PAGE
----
Autograd and the derivative of an integral function

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There are many functions that are defined by integrals. The error function, for example is defined by \(erf(x) = \frac{2}{\sqrt{\pi}}\int_0^x e^{-t^2}dt\).

Another example is:

\(\phi(\alpha) = \int_0^1 \frac{\alpha}{x^2 + \alpha^2} dx\).

We have reasonable ways to evaluate these functions numerically, e.g. scipy.integrate.quad, or numpy.trapz, but what about the derivatives of these functions? The analytical way to do this is to use the Leibniz rule, which involves integrating a derivative and evaluating it at the limits. For some functions, this may also lead to new integrals you have to numerically evaluate. Today, we consider the role that automatic differentiation can play in this.

The idea is simple, we define a function in Python as usual, and in the function body calculate the integral in a program. Then we use autograd to get the derivative of the function.

In this case, we have an analytical derivative to compare the answers to:

\(\frac{d\phi}{d\alpha} = -\frac{1}{1 + \alpha^2}\).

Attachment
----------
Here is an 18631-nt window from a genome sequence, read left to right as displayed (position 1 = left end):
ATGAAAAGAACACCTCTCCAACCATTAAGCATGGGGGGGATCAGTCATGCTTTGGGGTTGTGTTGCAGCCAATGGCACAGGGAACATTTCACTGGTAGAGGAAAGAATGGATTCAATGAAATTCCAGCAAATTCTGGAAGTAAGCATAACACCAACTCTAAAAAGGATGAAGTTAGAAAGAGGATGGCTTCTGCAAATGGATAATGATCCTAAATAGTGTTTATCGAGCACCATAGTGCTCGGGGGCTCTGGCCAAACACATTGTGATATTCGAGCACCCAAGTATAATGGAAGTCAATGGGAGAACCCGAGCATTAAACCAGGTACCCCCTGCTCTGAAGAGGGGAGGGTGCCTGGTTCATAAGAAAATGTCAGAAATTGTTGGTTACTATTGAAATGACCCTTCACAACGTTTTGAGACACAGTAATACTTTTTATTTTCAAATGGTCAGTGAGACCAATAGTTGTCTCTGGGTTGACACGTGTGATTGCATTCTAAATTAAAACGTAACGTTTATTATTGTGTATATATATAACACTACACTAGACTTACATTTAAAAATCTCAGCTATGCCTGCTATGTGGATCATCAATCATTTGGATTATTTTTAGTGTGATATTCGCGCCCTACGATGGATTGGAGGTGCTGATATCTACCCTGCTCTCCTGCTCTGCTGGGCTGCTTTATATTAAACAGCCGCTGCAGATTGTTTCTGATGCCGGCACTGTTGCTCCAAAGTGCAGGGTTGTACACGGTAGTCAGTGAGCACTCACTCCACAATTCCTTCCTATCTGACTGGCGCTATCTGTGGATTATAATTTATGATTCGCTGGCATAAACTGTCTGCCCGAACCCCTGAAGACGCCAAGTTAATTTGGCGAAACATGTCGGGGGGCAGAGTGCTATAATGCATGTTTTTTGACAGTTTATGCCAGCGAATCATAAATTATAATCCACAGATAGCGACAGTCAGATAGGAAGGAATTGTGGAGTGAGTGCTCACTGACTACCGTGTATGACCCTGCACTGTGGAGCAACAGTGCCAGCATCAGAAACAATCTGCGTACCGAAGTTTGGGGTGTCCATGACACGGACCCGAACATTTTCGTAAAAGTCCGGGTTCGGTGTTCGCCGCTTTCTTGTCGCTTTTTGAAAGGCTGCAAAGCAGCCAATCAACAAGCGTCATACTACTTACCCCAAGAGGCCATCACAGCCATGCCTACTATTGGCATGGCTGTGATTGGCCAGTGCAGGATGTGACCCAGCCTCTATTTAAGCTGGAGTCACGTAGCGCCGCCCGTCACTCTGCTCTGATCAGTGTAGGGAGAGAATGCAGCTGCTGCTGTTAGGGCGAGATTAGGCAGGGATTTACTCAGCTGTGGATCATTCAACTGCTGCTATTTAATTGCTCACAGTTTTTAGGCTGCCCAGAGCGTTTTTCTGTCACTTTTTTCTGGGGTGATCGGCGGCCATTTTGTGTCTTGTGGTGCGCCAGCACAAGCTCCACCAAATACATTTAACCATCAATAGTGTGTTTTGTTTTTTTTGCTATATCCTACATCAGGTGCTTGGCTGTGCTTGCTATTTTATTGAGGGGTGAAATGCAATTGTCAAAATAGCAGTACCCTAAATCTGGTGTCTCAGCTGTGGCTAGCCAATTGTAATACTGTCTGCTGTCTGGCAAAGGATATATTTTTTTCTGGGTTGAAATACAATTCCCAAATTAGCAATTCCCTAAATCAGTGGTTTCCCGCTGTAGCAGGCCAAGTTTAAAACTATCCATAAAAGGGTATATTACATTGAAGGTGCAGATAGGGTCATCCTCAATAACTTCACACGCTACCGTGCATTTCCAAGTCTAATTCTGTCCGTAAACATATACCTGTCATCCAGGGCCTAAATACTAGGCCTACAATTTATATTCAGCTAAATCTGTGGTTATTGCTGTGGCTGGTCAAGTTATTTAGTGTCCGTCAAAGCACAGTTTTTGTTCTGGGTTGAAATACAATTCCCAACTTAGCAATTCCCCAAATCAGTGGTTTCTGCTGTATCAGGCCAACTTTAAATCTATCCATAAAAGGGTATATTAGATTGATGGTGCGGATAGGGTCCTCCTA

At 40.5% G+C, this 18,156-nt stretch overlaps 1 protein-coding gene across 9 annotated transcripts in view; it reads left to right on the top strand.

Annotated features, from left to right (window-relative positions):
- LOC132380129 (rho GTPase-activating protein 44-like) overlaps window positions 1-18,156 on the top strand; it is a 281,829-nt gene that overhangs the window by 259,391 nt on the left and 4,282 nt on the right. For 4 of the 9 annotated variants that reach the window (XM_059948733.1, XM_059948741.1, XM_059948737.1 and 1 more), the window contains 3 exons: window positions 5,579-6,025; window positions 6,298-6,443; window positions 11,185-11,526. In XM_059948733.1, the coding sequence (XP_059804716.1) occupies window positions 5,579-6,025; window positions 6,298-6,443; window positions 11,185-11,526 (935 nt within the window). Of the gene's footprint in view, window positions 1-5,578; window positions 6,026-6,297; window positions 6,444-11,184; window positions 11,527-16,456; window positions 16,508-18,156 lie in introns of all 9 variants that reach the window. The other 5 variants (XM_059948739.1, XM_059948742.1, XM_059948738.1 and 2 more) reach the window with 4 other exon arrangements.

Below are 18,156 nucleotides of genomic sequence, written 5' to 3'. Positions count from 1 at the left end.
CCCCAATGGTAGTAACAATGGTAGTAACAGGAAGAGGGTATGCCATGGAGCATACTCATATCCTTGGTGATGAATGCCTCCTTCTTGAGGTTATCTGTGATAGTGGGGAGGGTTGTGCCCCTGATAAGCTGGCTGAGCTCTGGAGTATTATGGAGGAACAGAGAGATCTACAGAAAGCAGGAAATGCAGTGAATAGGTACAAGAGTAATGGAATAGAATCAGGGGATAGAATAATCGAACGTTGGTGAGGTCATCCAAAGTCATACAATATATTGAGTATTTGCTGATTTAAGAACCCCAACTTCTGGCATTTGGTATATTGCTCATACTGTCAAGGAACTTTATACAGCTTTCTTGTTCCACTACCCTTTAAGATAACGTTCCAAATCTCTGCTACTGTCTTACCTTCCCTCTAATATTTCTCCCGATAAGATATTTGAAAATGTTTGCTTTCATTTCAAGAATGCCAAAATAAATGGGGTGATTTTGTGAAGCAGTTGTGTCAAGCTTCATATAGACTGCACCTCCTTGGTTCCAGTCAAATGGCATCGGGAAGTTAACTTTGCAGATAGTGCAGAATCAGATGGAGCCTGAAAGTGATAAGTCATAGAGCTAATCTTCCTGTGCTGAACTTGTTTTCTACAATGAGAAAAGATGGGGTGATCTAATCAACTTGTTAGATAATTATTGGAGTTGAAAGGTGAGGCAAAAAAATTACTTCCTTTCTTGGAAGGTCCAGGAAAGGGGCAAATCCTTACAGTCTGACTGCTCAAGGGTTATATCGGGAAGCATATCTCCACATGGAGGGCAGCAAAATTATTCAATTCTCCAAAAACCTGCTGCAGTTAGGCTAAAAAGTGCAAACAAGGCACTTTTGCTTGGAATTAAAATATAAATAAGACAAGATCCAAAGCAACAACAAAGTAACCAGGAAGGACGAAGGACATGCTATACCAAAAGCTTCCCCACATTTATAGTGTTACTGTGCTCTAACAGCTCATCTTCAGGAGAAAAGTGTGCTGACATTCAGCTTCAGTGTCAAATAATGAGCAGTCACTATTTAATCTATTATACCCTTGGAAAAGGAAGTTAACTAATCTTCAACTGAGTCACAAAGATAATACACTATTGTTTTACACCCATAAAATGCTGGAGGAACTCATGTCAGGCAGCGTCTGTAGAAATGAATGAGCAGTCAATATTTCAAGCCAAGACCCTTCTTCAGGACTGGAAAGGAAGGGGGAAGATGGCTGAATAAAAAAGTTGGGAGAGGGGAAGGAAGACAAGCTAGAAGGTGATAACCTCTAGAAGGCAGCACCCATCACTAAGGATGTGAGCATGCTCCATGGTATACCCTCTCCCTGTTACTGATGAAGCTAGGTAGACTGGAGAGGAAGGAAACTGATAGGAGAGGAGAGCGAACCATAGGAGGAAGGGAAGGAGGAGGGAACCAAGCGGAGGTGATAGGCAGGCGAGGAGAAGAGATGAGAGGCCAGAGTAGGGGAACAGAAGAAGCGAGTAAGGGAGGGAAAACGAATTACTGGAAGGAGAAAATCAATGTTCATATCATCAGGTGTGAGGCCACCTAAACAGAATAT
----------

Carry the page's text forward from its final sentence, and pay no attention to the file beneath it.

1 Example 1

For simplicity, I am going to approximate the integral with the trapezoid method in vectorized form. Here is our program to define \(\phi(\alpha)\). I found we need a pretty dense grid on the x value so that we have a pretty accurate integral, especially near \(x=0\) where there is a singularity as α goes to zero. That doesn't worry me too much, there are better integral approximations to use, including Simpson's method, adaptive methods and perhaps quadrature. If you define them so autograd can use them, they should all work. I chose the trapezoidal method because it is simple to implement here. Note, however, the autograd.numpy wrappers don't have a definition for numpy.trapz to use it directly. You could add one, or just do this.

import autograd.numpy as np
from autograd import grad

def trapz(y, x):
    d = np.diff(x)
    return np.sum((y[0:-1] + y[1:]) * d / 2)


def phi(alpha):
    x = np.linspace(0, 1, 1000)
    y = alpha / (x**2 + alpha**2)
    return trapz(y, x)


# This is the derivative here!
adphi = grad(phi, 0)

Now, we can plot the derivatives. I will plot both the analytical and automatic differentiated results.

%matplotlib inline
import matplotlib.pyplot as plt

# results from AD
alpha = np.linspace(0.01, 1)

# The AD derivative function is not vectorized, so we use this list comprehension.
dphidalpha = [adphi(a) for a in alpha]

def analytical_dphi(alpha):
    return -1 / (1 + alpha**2)

plt.plot(alpha, analytical_dphi(alpha), label='analytical')
plt.plot(alpha, dphidalpha, 'r--', label='AD')
plt.xlabel(r'$\alpha$')
plt.ylabel(r'$frac{d\phi}{d\alpha}$')
plt.legend()

Visually, these are indistinguishable from each other. We can look at the errors too, and here we see they are negligible, and probably we can attribute them to the approximation we use for the integral, and not due to automatic differentiation.

perr = (analytical_dphi(alpha) - dphidalpha) / analytical_dphi(alpha) * 100